BC produces a rich variety of cheeses. Use the suggestions below to create a cheese platter that includes cheeses with a variety of textures (from soft to hard cheeses) and a variety of flavours (from a mild flavour to a more pronounced one). Select at least 3 cheeses for your platter and serve with a variety of accompaniments (such as bread, crackers, chutneys, and compotes).
For a cheese tasting, plan about 250 grams of total cheese per person. For an end of meal platter, plan 45 to 60 grams of cheese per person.
|Mild flavour||Medium flavour||Strong flavour|
This list is by no means comprehensive. For the very unique artisan cheeses listed above, we have identified the cheesemaker in brackets. To find out more about all the wonderful cheeses made in BC, check each cheesemaker's website under our Dairy Processors list.
Do you have favourite cheeses to suggest? Drop us a line below and we will be happy to add it to this list.
Looking for a wine or beer to pair your cheeses with? Check our guide to pairing Canadian cheese with Mission Hill wine and guide to pairing cheese with beer.
Breads & crackers
Raisin bread, nut bread, sunflower seed loaf, sourdough bread or French baguette, bread with herbs—any kind of bread goes well with cheese, as long as the taste does not overwhelm the cheese. Select bread according to taste and texture. A crisp, salted cracker with a soft cheese provides an interesting contrast in texture. So does dark rye bread with havarti, or nut bread with a blue cheese.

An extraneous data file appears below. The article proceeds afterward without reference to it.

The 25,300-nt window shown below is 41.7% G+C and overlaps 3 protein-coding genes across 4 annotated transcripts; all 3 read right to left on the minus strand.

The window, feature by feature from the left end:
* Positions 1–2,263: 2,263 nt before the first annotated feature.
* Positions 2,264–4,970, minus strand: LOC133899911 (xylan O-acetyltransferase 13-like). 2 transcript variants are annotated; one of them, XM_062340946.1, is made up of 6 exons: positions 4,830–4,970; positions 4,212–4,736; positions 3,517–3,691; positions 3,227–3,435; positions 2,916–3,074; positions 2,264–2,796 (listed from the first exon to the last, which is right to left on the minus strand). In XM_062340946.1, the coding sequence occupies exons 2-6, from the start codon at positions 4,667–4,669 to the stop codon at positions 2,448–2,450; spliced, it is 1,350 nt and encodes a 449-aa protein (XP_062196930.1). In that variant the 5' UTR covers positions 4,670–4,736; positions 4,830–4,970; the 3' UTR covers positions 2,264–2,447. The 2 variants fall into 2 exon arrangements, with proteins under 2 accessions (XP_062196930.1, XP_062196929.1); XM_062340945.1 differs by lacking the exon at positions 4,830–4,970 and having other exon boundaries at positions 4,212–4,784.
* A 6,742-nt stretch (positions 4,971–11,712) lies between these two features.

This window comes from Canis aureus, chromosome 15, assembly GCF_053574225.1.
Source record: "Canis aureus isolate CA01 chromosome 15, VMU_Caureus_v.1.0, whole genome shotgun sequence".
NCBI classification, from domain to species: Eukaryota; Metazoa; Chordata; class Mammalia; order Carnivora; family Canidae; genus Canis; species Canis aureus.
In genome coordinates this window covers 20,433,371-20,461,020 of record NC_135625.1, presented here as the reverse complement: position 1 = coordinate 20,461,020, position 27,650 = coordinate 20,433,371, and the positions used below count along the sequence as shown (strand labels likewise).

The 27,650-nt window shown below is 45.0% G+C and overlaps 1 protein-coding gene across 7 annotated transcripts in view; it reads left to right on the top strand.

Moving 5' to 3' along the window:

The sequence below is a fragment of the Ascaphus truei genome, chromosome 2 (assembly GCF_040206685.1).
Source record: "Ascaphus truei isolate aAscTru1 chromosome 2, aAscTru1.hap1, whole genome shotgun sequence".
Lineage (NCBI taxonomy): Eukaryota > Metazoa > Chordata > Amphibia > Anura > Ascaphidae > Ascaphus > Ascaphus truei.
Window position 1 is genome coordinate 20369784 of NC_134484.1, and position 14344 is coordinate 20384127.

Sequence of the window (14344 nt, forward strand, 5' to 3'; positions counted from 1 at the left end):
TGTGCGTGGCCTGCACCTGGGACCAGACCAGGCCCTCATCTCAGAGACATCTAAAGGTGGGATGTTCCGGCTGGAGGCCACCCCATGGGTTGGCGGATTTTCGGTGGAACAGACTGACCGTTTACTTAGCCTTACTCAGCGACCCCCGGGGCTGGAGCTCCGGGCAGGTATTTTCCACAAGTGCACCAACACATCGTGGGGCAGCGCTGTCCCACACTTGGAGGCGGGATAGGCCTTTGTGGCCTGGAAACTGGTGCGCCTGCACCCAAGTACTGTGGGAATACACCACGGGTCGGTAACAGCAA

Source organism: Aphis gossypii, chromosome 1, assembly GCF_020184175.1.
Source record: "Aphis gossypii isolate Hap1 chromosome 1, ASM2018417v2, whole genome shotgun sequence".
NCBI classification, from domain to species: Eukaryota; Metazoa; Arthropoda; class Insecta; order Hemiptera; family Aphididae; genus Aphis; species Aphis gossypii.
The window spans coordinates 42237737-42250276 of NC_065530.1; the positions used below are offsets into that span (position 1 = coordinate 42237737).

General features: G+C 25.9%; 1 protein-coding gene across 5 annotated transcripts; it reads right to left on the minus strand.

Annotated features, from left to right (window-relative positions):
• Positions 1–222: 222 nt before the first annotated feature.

Pickles, fruit, nuts & more
Homemade pickles go great with strong-flavoured cheese. Try cranberry and apple jam with Canadian Swiss cheese. Try onion and maple syrup preserves with brie. And have some fresh fruit on hand to cleanse the palate. You can’t go wrong with dried fruit like figs, prunes and raisins which go splendidly with just about all cheeses. Fresh walnuts, almonds and hazelnuts are also delightful.
- For best results, always cut cheese while it is cold.
- Cut round or square cheeses in wedges from the centre, cylindrical and rectangular cheeses in thin slices, and small cheeses in pieces.
- If you prepare a plate or a cheese board beforehand, cover it with a damp cloth to keep the cheese moist and to prevent the flavours from blending together.
- Make sure that the cheeses do not touch each other to avoid mixing their flavours. For the same reason, provide a different knife for each cheese.
- To fully enjoy the flavours, bring the cheeses up to room temperature by taking them out of the fridge 45 minutes to one hour before the tasting.
- After you've thoroughly enjoyed your new tasty discoveries, don't forget to wrap your cheeses separately to protect their aromas and flavours. Wrap them tightly in plastic wrap or in aluminum foil or waxed paper and they should keep for a long time. Check these additional tips for storing cheese.
- Remember that cooking with leftover cheeses is always a delicious alternative! Grate or melt hardened cheeses into your favourite recipes, frittata or quiche. Shavings of Canadian cheddar, havarti, or swiss can liven up a soup. Leftover brie is ideal in an omelette. Give brick cheese a second life by shredding it on pizza. Or try this amazing recipe for Welsh Rarebit.